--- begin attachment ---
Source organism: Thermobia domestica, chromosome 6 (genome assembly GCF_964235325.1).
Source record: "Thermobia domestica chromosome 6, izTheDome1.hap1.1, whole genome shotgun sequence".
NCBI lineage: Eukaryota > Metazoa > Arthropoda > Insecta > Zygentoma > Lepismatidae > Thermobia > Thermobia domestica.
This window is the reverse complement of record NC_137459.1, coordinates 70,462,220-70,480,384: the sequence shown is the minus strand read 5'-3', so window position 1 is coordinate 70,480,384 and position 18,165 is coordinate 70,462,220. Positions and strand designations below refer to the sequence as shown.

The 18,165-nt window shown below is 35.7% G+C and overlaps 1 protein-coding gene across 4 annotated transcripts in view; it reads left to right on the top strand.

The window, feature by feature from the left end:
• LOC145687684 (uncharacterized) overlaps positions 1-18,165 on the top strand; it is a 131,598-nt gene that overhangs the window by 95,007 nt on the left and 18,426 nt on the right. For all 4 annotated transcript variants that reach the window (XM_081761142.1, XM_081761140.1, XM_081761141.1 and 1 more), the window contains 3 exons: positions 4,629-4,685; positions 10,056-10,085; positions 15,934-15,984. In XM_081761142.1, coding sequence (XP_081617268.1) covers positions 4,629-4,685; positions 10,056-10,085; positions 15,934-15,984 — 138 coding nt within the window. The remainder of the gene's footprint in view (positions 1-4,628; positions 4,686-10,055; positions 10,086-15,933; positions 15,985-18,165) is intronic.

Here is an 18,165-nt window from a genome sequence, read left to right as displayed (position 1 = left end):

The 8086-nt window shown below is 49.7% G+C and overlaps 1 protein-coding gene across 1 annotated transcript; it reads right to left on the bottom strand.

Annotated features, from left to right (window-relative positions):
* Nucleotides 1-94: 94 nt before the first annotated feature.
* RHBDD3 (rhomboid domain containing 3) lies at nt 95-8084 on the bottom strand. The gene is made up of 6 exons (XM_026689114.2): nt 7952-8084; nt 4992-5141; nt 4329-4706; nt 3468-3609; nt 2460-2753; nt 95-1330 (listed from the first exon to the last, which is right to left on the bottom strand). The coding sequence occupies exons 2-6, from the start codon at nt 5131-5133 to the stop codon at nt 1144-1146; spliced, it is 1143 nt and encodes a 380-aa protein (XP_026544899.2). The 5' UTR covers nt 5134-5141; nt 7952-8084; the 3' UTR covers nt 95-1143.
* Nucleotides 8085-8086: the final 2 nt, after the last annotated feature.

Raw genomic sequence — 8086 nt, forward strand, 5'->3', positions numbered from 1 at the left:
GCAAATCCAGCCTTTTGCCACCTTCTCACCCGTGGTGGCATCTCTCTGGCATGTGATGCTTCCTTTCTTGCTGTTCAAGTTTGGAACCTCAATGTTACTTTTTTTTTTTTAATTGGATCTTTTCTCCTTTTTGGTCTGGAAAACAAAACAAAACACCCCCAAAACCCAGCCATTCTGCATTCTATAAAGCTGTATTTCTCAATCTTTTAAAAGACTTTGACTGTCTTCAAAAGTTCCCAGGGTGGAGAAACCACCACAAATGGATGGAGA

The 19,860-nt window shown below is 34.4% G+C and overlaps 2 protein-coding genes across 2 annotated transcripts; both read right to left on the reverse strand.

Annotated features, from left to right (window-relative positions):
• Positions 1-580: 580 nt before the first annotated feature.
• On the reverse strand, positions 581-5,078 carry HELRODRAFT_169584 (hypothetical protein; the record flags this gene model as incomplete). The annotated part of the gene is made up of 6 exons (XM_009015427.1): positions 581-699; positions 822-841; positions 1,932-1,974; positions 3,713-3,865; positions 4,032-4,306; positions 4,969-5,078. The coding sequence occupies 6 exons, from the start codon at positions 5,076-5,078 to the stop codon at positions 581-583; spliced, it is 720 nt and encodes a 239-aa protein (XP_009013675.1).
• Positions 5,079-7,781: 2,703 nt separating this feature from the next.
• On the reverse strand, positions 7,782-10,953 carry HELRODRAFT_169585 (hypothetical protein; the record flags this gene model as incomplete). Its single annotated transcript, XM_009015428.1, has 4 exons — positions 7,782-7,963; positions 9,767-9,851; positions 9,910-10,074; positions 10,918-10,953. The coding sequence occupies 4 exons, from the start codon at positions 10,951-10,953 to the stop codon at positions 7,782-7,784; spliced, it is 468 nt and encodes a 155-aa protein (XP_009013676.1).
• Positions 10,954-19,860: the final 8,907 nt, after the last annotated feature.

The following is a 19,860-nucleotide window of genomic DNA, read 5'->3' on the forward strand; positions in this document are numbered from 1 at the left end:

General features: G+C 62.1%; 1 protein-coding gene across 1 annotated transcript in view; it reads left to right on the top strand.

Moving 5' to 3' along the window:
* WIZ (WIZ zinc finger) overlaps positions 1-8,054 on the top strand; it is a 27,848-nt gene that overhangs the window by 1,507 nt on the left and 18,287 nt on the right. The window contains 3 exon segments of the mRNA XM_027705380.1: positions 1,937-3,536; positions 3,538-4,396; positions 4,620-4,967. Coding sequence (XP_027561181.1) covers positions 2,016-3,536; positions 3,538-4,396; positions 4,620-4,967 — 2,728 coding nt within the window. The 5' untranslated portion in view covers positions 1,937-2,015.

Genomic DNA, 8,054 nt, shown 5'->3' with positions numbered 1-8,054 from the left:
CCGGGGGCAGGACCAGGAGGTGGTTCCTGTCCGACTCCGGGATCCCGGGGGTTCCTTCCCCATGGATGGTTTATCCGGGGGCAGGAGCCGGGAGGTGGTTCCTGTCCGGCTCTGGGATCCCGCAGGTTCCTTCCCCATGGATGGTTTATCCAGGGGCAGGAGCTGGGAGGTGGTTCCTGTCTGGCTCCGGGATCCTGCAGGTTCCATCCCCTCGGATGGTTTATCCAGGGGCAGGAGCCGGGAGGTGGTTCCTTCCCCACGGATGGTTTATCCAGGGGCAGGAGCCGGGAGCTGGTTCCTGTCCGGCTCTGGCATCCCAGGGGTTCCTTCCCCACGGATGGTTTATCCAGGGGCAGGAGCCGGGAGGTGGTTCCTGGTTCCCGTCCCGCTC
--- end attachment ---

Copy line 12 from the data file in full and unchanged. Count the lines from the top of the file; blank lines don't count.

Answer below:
* RHBDD3 (rhomboid domain containing 3) lies at nt 95-8084 on the bottom strand. The gene is made up of 6 exons (XM_026689114.2): nt 7952-8084; nt 4992-5141; nt 4329-4706; nt 3468-3609; nt 2460-2753; nt 95-1330 (listed from the first exon to the last, which is right to left on the bottom strand). The coding sequence occupies exons 2-6, from the start codon at nt 5131-5133 to the stop codon at nt 1144-1146; spliced, it is 1143 nt and encodes a 380-aa protein (XP_026544899.2). The 5' UTR covers nt 5134-5141; nt 7952-8084; the 3' UTR covers nt 95-1143.